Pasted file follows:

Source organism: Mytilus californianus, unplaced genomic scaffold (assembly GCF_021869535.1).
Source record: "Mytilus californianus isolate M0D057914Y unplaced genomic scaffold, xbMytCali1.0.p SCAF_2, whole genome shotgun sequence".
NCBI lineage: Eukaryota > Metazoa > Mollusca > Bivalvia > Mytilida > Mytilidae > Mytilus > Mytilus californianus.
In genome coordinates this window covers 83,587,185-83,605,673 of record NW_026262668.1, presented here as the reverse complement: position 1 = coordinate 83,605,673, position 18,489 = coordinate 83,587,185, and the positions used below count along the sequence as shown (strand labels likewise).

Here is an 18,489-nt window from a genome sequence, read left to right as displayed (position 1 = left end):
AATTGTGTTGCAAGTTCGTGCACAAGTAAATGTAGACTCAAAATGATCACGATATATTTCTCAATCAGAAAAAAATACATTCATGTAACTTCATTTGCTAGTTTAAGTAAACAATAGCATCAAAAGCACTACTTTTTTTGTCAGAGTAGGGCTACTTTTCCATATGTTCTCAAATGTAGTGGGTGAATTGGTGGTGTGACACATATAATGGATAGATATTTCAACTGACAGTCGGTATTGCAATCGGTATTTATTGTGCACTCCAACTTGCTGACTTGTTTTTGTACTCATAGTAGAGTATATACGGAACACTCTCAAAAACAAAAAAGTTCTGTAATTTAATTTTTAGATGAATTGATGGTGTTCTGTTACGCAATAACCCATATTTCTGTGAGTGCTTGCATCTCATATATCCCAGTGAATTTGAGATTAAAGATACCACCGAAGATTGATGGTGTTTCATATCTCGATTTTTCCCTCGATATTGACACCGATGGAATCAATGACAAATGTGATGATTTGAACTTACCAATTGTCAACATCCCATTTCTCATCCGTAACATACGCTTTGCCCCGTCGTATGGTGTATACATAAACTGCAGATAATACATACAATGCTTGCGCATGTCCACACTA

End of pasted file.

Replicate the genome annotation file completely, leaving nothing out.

Source organism: Mytilus californianus, unplaced genomic scaffold (assembly GCF_021869535.1).
Source record: "Mytilus californianus isolate M0D057914Y unplaced genomic scaffold, xbMytCali1.0.p SCAF_2, whole genome shotgun sequence".
NCBI lineage: Eukaryota > Metazoa > Mollusca > Bivalvia > Mytilida > Mytilidae > Mytilus > Mytilus californianus.
In genome coordinates this window covers 83,587,185-83,605,673 of record NW_026262668.1, presented here as the reverse complement: position 1 = coordinate 83,605,673, position 18,489 = coordinate 83,587,185, and the positions used below count along the sequence as shown (strand labels likewise).

Here is an 18,489-nt window from a genome sequence, read left to right as displayed (position 1 = left end):
AATTGTGTTGCAAGTTCGTGCACAAGTAAATGTAGACTCAAAATGATCACGATATATTTCTCAATCAGAAAAAAATACATTCATGTAACTTCATTTGCTAGTTTAAGTAAACAATAGCATCAAAAGCACTACTTTTTTTGTCAGAGTAGGGCTACTTTTCCATATGTTCTCAAATGTAGTGGGTGAATTGGTGGTGTGACACATATAATGGATAGATATTTCAACTGACAGTCGGTATTGCAATCGGTATTTATTGTGCACTCCAACTTGCTGACTTGTTTTTGTACTCATAGTAGAGTATATACGGAACACTCTCAAAAACAAAAAAGTTCTGTAATTTAATTTTTAGATGAATTGATGGTGTTCTGTTACGCAATAACCCATATTTCTGTGAGTGCTTGCATCTCATATATCCCAGTGAATTTGAGATTAAAGATACCACCGAAGATTGATGGTGTTTCATATCTCGATTTTTCCCTCGATATTGACACCGATGGAATCAATGACAAATGTGATGATTTGAACTTACCAATTGTCAACATCCCATTTCTCATCCGTAACATACGCTTTGCCCCGTCGTATGGTGTATACATAAACTGCAGATAATACATACAATGCTTGCGCATGTCCACACTA